The Gangá-Longobá is a unique group of Afro-Cubans who live in Perico, a small town tucked away from Cuba’s tourist route. The group’s very distinctive ethnic heritage has been traced to an ancestor stolen from the Banta people in what is today Sierra Leone, who was then smuggled into Cuba and sold as a slave. In Cuba, she was given the name Josefa and toiled for decades on Santa Elena sugar plantation, just outside of Perico.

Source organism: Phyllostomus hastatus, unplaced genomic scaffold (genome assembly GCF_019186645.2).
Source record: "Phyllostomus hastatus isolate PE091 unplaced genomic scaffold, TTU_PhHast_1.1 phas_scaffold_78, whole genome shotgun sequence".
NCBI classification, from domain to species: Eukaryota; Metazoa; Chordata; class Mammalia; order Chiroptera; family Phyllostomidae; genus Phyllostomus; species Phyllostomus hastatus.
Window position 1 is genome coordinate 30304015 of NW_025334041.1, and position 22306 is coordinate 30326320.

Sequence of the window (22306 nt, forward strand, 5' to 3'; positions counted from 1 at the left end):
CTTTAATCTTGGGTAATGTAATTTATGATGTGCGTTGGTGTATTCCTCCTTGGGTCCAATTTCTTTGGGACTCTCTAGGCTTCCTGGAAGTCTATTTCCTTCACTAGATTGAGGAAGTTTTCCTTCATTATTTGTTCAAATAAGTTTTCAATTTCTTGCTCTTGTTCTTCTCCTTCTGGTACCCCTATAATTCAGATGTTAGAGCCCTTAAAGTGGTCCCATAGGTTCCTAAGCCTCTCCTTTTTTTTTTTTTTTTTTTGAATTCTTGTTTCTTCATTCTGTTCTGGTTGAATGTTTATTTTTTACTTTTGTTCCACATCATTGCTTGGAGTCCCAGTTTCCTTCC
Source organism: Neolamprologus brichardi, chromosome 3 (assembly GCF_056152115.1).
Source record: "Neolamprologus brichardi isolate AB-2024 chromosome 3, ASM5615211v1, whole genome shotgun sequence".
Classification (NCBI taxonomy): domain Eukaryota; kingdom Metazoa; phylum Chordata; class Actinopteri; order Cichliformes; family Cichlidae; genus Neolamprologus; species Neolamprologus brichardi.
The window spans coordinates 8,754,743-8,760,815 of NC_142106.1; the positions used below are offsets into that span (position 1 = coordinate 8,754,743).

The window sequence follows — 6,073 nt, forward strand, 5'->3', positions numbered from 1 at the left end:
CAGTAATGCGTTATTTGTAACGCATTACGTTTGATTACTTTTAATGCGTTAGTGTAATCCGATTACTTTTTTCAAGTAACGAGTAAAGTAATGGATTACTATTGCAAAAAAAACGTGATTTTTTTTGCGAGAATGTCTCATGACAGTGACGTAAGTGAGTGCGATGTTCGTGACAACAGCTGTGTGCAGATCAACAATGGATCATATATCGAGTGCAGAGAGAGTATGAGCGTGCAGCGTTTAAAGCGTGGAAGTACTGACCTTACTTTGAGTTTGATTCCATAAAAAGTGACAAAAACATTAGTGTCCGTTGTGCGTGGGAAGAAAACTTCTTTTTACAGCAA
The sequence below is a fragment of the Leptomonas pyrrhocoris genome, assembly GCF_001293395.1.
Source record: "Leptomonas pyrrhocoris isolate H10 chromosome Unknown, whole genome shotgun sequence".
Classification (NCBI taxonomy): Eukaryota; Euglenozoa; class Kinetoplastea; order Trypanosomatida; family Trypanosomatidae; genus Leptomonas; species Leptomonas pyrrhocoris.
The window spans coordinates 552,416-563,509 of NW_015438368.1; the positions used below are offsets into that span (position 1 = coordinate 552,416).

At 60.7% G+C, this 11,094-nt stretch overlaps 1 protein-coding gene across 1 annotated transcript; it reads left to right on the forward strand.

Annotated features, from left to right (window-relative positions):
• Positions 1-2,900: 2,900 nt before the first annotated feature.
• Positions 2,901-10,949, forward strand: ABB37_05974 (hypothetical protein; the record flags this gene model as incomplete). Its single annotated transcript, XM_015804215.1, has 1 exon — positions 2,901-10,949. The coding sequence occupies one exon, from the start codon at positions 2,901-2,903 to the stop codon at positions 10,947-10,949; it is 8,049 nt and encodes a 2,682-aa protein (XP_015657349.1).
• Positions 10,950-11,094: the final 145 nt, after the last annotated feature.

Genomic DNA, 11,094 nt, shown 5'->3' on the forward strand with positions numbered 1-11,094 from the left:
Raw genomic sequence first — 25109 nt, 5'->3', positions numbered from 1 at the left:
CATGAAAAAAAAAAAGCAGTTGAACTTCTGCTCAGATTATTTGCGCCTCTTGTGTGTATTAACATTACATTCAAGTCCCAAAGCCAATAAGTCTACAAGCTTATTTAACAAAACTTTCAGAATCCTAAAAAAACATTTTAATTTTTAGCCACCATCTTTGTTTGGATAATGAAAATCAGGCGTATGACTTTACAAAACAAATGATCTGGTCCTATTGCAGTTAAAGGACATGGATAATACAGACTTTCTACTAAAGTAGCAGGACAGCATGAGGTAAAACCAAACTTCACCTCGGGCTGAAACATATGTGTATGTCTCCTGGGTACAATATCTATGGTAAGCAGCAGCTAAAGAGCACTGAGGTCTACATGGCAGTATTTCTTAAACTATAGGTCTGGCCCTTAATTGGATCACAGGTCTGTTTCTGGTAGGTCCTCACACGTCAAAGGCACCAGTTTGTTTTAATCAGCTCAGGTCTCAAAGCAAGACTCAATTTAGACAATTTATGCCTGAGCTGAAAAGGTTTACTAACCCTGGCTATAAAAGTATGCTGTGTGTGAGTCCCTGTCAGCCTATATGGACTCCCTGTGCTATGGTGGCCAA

Josefa taught the songs, dances, beliefs and herbal remedies of her homeland to her children, grandchildren and great-grandchildren, the last of whom lived into the 1980s. They proudly preserved her heritage, and today her descendants carry on these traditions each December 17th, a celebration that the whole town attends. They songs they sing were traditionally women’s songs in Africa, and the strong female leadership continues today, being passed onto daughters, granddaughters and nieces as well as to male descendants.
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